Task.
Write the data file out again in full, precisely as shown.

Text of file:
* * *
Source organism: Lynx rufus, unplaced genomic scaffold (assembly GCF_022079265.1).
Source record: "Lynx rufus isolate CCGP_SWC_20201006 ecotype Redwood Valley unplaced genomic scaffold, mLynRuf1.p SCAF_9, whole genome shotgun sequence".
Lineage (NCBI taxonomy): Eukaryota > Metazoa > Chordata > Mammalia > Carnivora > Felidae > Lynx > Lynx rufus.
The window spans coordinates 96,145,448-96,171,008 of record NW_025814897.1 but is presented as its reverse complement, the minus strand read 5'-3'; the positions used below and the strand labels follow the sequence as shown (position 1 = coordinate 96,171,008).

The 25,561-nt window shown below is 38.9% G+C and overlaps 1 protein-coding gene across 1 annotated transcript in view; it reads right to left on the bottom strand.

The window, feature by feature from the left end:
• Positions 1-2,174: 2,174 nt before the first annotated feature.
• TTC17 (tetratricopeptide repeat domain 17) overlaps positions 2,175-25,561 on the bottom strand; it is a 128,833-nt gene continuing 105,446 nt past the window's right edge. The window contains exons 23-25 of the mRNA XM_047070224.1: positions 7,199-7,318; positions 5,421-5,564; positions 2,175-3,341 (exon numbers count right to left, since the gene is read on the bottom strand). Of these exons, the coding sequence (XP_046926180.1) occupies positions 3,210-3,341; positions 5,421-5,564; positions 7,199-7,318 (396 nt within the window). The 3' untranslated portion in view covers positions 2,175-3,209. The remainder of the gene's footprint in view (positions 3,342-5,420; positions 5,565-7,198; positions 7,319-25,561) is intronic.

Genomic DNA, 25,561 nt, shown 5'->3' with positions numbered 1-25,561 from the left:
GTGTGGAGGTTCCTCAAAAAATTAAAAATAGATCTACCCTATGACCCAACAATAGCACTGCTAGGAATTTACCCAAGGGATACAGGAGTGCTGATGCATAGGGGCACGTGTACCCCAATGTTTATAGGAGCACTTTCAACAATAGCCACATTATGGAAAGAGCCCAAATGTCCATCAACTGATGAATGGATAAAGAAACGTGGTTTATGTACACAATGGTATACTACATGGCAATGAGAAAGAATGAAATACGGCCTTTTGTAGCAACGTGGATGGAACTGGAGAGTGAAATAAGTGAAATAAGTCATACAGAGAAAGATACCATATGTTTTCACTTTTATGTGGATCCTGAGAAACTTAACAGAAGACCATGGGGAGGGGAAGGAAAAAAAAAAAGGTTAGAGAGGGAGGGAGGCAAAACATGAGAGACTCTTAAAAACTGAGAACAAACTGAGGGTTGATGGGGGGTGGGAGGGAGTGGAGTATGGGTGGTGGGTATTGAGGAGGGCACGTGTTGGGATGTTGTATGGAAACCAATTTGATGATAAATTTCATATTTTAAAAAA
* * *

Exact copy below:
Source organism: Lynx rufus, unplaced genomic scaffold (assembly GCF_022079265.1).
Source record: "Lynx rufus isolate CCGP_SWC_20201006 ecotype Redwood Valley unplaced genomic scaffold, mLynRuf1.p SCAF_9, whole genome shotgun sequence".
Lineage (NCBI taxonomy): Eukaryota > Metazoa > Chordata > Mammalia > Carnivora > Felidae > Lynx > Lynx rufus.
The window spans coordinates 96,145,448-96,171,008 of record NW_025814897.1 but is presented as its reverse complement, the minus strand read 5'-3'; the positions used below and the strand labels follow the sequence as shown (position 1 = coordinate 96,171,008).

The 25,561-nt window shown below is 38.9% G+C and overlaps 1 protein-coding gene across 1 annotated transcript in view; it reads right to left on the bottom strand.

The window, feature by feature from the left end:
• Positions 1-2,174: 2,174 nt before the first annotated feature.
• TTC17 (tetratricopeptide repeat domain 17) overlaps positions 2,175-25,561 on the bottom strand; it is a 128,833-nt gene continuing 105,446 nt past the window's right edge. The window contains exons 23-25 of the mRNA XM_047070224.1: positions 7,199-7,318; positions 5,421-5,564; positions 2,175-3,341 (exon numbers count right to left, since the gene is read on the bottom strand). Of these exons, the coding sequence (XP_046926180.1) occupies positions 3,210-3,341; positions 5,421-5,564; positions 7,199-7,318 (396 nt within the window). The 3' untranslated portion in view covers positions 2,175-3,209. The remainder of the gene's footprint in view (positions 3,342-5,420; positions 5,565-7,198; positions 7,319-25,561) is intronic.

Genomic DNA, 25,561 nt, shown 5'->3' with positions numbered 1-25,561 from the left:
GTGTGGAGGTTCCTCAAAAAATTAAAAATAGATCTACCCTATGACCCAACAATAGCACTGCTAGGAATTTACCCAAGGGATACAGGAGTGCTGATGCATAGGGGCACGTGTACCCCAATGTTTATAGGAGCACTTTCAACAATAGCCACATTATGGAAAGAGCCCAAATGTCCATCAACTGATGAATGGATAAAGAAACGTGGTTTATGTACACAATGGTATACTACATGGCAATGAGAAAGAATGAAATACGGCCTTTTGTAGCAACGTGGATGGAACTGGAGAGTGAAATAAGTGAAATAAGTCATACAGAGAAAGATACCATATGTTTTCACTTTTATGTGGATCCTGAGAAACTTAACAGAAGACCATGGGGAGGGGAAGGAAAAAAAAAAAGGTTAGAGAGGGAGGGAGGCAAAACATGAGAGACTCTTAAAAACTGAGAACAAACTGAGGGTTGATGGGGGGTGGGAGGGAGTGGAGTATGGGTGGTGGGTATTGAGGAGGGCACGTGTTGGGATGTTGTATGGAAACCAATTTGATGATAAATTTCATATTTTAAAAAA